The Future of Education: A conversation with Jackson, Cape superintendents

Scott Smith, superintendent of the Jackson School District
Aaron Eisenhauer

Conversations with Cape and Jackson public school superintendents

Education is where it all begins — where children learn skills that will translate into interests and blossom into careers after graduation. School districts are quite literally shaping tomorrow’s generation and workforce. It takes a number of people, and leadership, to make this happen.

B Magazine recently sat down with leaders from two of the largest public-school districts in the area, superintendents Dr. Scott Smith of Jackson R-2 School District and Dr. Howard Benyon of Cape Girardeau Public Schools, to discuss the future of education.

Dr. Scott Smith

Jackson R-2 School District’s superintendent Scott Smith sat down with B Magazine to discuss the future of the district, their priorities and how they’re navigating recent budgetary concerns. Responses and questions have been edited for clarity.

In April, the district proposed two tax increase propositions, Proposition I and N, which both failed to pass. How is the district moving forward in terms of finances and budgeting?

Since I’ve been in the district, [we’re] really looking at our finances closely. We have made significant cuts throughout the district. We are at the phase now [of] making adjustments where it’s not impacting the students’ learning to a large extent.

As a district, we have to listen to our voters. I think our people still love us, they love their district, they want what’s best for the district, but at this time, they weren’t able to support it. Our economy is not good. We know that. We’re feeling it as a district, so what we’ve had to do is really look at our budget.

We’re going to be good [financially] going into this year. Our concern is going into FY25. This year we still have extra federal dollars that have been pushed into school districts, so that will help us with FY24 [this year]. We’re making plans for FY25. We’re evaluating everything in the district that we can.

In what areas of the district are you making budget cuts?

A little bit of everything, honestly. Every building has taken a 10% cut on supplies. Every staff position that becomes available [after someone leaves or retires], we look at [and say], ‘Ok can we make it without filling this position?’ So, we’re doing that.

Another example is Orchard Elementary. Each school opens an hour before school starts, so now Orchard will start at 8:30 a.m., but their doors will open at 7:30 a.m. Like East starts at 8 a.m., their doors open at 7 a.m. Small adjustment, but it still has a financial impact on the district. An extra 30 minutes.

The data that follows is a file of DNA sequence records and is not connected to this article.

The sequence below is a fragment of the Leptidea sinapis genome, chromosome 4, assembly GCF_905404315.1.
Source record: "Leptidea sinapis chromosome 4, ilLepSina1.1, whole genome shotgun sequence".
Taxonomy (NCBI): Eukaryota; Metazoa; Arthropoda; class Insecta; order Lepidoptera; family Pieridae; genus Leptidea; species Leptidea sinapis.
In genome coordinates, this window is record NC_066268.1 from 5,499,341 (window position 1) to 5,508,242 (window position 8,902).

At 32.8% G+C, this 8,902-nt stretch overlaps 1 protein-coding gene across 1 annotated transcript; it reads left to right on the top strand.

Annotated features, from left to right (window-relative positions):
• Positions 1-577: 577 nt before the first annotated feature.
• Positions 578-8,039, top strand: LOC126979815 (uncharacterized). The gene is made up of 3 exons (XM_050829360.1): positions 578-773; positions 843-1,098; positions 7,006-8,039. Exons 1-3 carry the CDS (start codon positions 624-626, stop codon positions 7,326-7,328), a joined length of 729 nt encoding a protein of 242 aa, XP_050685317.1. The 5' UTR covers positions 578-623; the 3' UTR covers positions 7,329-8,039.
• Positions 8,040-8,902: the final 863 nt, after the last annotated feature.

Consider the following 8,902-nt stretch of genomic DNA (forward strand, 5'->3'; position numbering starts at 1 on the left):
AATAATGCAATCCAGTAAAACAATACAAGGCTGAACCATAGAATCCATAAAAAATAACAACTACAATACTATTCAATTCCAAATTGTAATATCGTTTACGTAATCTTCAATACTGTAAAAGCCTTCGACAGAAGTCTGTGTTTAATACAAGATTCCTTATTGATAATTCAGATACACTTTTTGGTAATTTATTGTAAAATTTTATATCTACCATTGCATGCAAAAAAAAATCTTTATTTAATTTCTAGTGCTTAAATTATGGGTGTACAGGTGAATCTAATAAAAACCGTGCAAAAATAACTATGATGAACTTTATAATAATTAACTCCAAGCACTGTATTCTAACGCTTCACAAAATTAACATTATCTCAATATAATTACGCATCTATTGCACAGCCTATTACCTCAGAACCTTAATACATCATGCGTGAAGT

We are really looking at every aspect of our district. … Obviously, Proposition I, which was the operating budget, that was a very close election. And considering the number of registered voters in the district and those who came out to vote, it was very close.

[Editor's note: Last school year, Orchard Elementary started at 9 a.m. with this time adjustment. Smith said this was due to a shortage of bus drivers. Orchard was chosen as the school to start later due to its bus route.]

Does the district plan on approaching voters with another tax proposition in the future?

Right now, [it’s] still in discussion. We are still listening to our community. We’re in that phase right now. We’ve done a survey to our parents and our staff, as far as what they thought of our propositions, what they liked and what they did not like. We're also taking some time to make sure our community is heard before we make any decisions.

What has your response from the community been, in terms of what they believe the district can improve on?

I think one of the things is obviously we had a lawsuit, and I think the timing of that hurt. So, just overcoming that, and I think we just got to gain some trust back [in the community] and show that we are being financially responsible.

What I’ve heard [from people] is just the economy is the no. 1 thing. People are struggling and they just didn’t know if they could take on more [financial] burden. So, that’s something we have to work through. The economy has had a huge impact on our district.

Across all industries, employee retention is a major issue. How is Jackson doing in terms of employee retention?